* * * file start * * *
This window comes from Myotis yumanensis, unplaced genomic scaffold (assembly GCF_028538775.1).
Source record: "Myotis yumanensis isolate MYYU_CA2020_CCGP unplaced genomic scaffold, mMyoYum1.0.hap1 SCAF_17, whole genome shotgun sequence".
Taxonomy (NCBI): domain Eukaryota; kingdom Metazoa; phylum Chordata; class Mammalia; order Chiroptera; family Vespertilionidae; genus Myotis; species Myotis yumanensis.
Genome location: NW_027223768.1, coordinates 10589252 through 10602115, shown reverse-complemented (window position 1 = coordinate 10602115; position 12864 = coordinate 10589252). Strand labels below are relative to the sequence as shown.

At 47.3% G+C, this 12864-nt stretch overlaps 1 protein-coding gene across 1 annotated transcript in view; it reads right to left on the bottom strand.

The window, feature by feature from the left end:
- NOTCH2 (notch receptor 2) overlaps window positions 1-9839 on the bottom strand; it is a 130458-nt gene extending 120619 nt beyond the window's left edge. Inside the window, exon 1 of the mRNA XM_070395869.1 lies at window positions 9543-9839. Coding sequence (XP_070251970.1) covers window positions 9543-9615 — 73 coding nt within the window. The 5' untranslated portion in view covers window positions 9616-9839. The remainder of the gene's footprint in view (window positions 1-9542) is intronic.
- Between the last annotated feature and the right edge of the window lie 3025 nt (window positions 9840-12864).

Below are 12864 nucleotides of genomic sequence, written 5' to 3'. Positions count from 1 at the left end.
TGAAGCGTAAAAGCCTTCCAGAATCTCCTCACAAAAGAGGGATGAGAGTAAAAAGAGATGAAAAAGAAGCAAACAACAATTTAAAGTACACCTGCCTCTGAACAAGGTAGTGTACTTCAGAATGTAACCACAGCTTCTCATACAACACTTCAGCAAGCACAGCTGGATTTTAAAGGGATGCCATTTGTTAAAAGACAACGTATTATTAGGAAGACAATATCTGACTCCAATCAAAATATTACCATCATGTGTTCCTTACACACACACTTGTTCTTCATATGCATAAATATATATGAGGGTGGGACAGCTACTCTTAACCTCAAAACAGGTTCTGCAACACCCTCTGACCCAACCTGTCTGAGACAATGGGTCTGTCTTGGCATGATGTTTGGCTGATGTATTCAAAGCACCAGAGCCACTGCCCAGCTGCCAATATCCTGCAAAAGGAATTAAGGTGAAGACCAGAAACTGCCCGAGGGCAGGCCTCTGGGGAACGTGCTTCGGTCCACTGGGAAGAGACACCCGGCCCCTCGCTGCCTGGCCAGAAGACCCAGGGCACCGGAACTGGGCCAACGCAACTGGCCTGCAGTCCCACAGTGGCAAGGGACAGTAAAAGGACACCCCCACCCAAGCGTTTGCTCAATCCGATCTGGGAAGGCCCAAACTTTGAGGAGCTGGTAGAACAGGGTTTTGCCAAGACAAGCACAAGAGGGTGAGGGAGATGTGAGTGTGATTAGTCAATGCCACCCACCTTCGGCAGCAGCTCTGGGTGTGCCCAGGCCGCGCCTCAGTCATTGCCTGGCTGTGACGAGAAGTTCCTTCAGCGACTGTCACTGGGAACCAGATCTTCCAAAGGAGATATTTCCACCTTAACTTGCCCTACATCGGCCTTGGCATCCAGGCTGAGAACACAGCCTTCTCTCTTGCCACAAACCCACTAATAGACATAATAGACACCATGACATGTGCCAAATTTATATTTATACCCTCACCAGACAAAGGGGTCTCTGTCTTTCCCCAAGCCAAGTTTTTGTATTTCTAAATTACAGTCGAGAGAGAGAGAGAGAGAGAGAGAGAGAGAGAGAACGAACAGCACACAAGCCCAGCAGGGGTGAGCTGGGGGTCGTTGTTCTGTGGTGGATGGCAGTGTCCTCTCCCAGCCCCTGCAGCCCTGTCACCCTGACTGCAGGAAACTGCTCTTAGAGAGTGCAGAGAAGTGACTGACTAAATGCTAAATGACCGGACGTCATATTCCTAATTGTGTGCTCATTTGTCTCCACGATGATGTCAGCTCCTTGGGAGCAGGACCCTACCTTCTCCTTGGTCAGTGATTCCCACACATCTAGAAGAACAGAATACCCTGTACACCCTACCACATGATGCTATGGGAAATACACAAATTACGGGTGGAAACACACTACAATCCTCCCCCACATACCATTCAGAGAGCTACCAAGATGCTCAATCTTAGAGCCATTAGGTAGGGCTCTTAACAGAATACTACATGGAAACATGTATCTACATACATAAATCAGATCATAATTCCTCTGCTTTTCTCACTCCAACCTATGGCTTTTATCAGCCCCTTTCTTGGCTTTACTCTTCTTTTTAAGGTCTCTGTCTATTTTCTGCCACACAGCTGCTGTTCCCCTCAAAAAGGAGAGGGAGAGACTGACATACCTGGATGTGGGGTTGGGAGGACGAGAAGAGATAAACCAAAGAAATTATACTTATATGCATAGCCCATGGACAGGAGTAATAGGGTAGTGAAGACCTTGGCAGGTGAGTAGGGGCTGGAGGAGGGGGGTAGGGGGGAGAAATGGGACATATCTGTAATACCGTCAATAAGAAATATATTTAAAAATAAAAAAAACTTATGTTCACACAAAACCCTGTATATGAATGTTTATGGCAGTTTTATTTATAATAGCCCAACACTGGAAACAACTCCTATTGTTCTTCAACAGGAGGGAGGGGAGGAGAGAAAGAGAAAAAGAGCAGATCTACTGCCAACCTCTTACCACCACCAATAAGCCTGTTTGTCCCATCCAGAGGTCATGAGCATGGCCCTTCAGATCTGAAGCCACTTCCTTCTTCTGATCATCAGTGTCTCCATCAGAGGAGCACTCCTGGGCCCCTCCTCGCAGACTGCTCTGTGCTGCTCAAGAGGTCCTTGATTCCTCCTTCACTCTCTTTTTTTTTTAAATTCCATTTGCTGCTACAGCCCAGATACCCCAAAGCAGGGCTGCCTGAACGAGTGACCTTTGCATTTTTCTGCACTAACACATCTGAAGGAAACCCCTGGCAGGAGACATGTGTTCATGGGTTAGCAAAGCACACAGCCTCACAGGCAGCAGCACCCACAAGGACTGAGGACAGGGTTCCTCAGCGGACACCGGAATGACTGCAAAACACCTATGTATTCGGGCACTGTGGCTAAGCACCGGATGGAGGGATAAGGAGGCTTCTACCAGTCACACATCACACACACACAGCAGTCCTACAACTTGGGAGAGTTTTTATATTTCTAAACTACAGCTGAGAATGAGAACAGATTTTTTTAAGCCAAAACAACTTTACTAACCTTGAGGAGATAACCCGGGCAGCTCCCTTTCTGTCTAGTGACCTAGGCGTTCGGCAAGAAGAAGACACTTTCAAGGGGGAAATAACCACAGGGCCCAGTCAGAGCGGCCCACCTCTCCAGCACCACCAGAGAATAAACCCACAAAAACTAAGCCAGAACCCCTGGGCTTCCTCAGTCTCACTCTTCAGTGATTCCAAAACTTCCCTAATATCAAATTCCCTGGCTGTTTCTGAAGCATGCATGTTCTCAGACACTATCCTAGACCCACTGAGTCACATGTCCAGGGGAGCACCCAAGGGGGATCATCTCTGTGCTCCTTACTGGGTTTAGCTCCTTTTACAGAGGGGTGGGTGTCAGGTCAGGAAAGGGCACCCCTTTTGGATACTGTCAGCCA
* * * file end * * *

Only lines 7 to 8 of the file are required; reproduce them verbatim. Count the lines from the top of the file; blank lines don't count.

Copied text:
- NOTCH2 (notch receptor 2) overlaps window positions 1-9839 on the bottom strand; it is a 130458-nt gene extending 120619 nt beyond the window's left edge. Inside the window, exon 1 of the mRNA XM_070395869.1 lies at window positions 9543-9839. Coding sequence (XP_070251970.1) covers window positions 9543-9615 — 73 coding nt within the window. The 5' untranslated portion in view covers window positions 9616-9839. The remainder of the gene's footprint in view (window positions 1-9542) is intronic.
- Between the last annotated feature and the right edge of the window lie 3025 nt (window positions 9840-12864).